The Tet Offensive of 1968 showed the lack of progress with these doctrines as the NLF and PAVN mounted large-scale urban offensives throughout 1968, turning US domestic support against the war. The Army of the Republic of Vietnam (ARVN) expanded following a period of neglect after Tet, modeled on US doctrine. The NLF sustained heavy losses during the Tet Offensive, losing over half its strength in a matter of months, which combined with subsequent U.S.-ARVN operations in the rest of 1968, nearly wiped out the southern insurgency. The CIA's Phoenix Program further degraded the NLF's membership and capabilities. By the end of the year, the NLF insurgents held almost no territory in South Vietnam, and their recruitment dropped by over 80% in 1969, signifying a drastic reduction in guerrilla operations and necessitating increased use of NVA regulars from the north. In 1969, North Vietnam declared a Provisional Revolutionary Government in South Vietnam in an attempt to give the reduced NLF a more international stature, but the southern guerrillas from then on were sidelined as PAVN forces begun more conventional Combined arms warfare. Operations crossed national borders: Laos was invaded by North Vietnam early on while Cambodia was used by North Vietnam as a supply route starting in 1967; the route through Cambodia began to be bombed by the U.S. in 1969, while the Laos route had been heavily bombed since 1964. The deposition of the monarch Norodom Sihanouk by the Cambodian National Assembly resulted in a PAVN invasion of the country at the request of the Khmer Rouge, escalating the Cambodian Civil War and resulting in a U.S.-RVN counterinvasion.
After 1968, Nixon's policy of "Vietnamization", saw the conflict fought by an expanded ARVN with U.S. forces sidelined and increasingly demoralized by domestic opposition and reduced recruitment. U.S. ground forces withdrew by late 1971, and U.S. involvement became limited to air support, artillery support, advisers, and materiel shipments. The ARVN, buttressed by said U.S. support, stopped the largest and first mechanized PAVN offensive to date during the Easter Offensive of 1972, resulting in mutually heavy casualties, but failed to recapture all territory, leaving its military situation difficult. The Paris Peace Accords saw all US forces withdrawn and intervention prohibited by the US Congress on 15 August 1973 as a result of the Case–Church Amendment. The Peace Accords were broken almost immediately, and fighting continued for four years following the withdrawal of U.S. ground forces and two years following the withdrawal of the remaining U.S. forces, though U.S. material support continued at a much reduced rate. The three-year period of 1972 to 1974 saw heavy fighting and constituted the war's bloodiest years for the ARVN. The 1975 Spring Offensive culminated in the capture of Saigon by the PAVN in April 1975; this marked the end of the war, and North and South Vietnam were reunified the following year.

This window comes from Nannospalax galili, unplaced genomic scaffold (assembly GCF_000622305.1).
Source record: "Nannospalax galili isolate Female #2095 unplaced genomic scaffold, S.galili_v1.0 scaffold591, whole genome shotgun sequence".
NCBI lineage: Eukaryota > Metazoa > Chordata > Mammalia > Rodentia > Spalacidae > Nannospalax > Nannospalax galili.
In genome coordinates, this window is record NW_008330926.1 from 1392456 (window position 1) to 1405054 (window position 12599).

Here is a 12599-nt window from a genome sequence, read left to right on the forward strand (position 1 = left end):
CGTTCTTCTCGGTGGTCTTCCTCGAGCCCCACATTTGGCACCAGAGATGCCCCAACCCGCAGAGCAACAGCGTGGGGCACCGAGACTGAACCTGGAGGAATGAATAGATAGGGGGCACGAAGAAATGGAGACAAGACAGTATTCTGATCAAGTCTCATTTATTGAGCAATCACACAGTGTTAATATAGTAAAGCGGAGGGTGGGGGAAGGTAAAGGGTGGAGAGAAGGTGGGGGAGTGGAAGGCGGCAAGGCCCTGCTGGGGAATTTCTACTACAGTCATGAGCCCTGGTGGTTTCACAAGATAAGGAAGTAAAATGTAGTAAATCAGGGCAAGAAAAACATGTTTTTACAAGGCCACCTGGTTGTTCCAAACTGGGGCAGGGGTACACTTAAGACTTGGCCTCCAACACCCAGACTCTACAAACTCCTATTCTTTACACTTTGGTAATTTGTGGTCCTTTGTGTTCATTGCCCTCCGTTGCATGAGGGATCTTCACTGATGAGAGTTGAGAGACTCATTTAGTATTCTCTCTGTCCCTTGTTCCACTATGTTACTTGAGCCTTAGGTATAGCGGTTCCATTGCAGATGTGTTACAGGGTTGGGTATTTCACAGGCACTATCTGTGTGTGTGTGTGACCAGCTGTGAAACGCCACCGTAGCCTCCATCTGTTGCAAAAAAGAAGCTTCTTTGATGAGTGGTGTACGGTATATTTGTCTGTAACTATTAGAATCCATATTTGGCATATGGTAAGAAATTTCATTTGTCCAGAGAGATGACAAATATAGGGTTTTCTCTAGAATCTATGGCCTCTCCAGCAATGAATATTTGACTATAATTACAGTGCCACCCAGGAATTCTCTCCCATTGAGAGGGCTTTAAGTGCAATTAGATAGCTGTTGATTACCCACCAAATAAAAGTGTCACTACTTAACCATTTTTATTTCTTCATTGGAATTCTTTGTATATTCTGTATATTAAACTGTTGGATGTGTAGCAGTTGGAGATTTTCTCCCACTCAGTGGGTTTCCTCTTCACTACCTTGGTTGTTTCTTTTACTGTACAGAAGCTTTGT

The war exacted a huge human cost in terms of fatalities (see Vietnam War casualties). Estimates of the number of Vietnamese soldiers and civilians killed vary from 966,000 to 3.8 million. Some 275,000–310,000 Cambodians, 20,000–62,000 Laotians, and 58,220 U.S. service members also died in the conflict, and a further 1,626 remain missing in action.
The Sino-Soviet split re-emerged following the lull during the Vietnam War and conflict between North Vietnam and its Cambodian allies in the Royal Government of the National Union of Kampuchea, and the newly-formed Democratic Kampuchea begun almost immediately in a series of border raids by the Khmer Rouge that erupted into the Cambodian–Vietnamese War, with Chinese forces directly invading in the Sino-Vietnamese War and subsequent border conflicts. Insurgencies were fought by the unified Vietnam against insurgencies in all three countries. The end of the war and resumption of the Third Indochina War would precipitate the Vietnamese boat people and the bigger Indochina refugee crisis, which saw millions of refugees leave Indochina (mainly southern Vietnam), an estimated 250,000 of whom perished at sea. Within the US the war gave rise to what was referred to as Vietnam Syndrome, a public aversion to American overseas military involvements, which together with Watergate contributed to the crisis of confidence that affected America throughout the 1970s.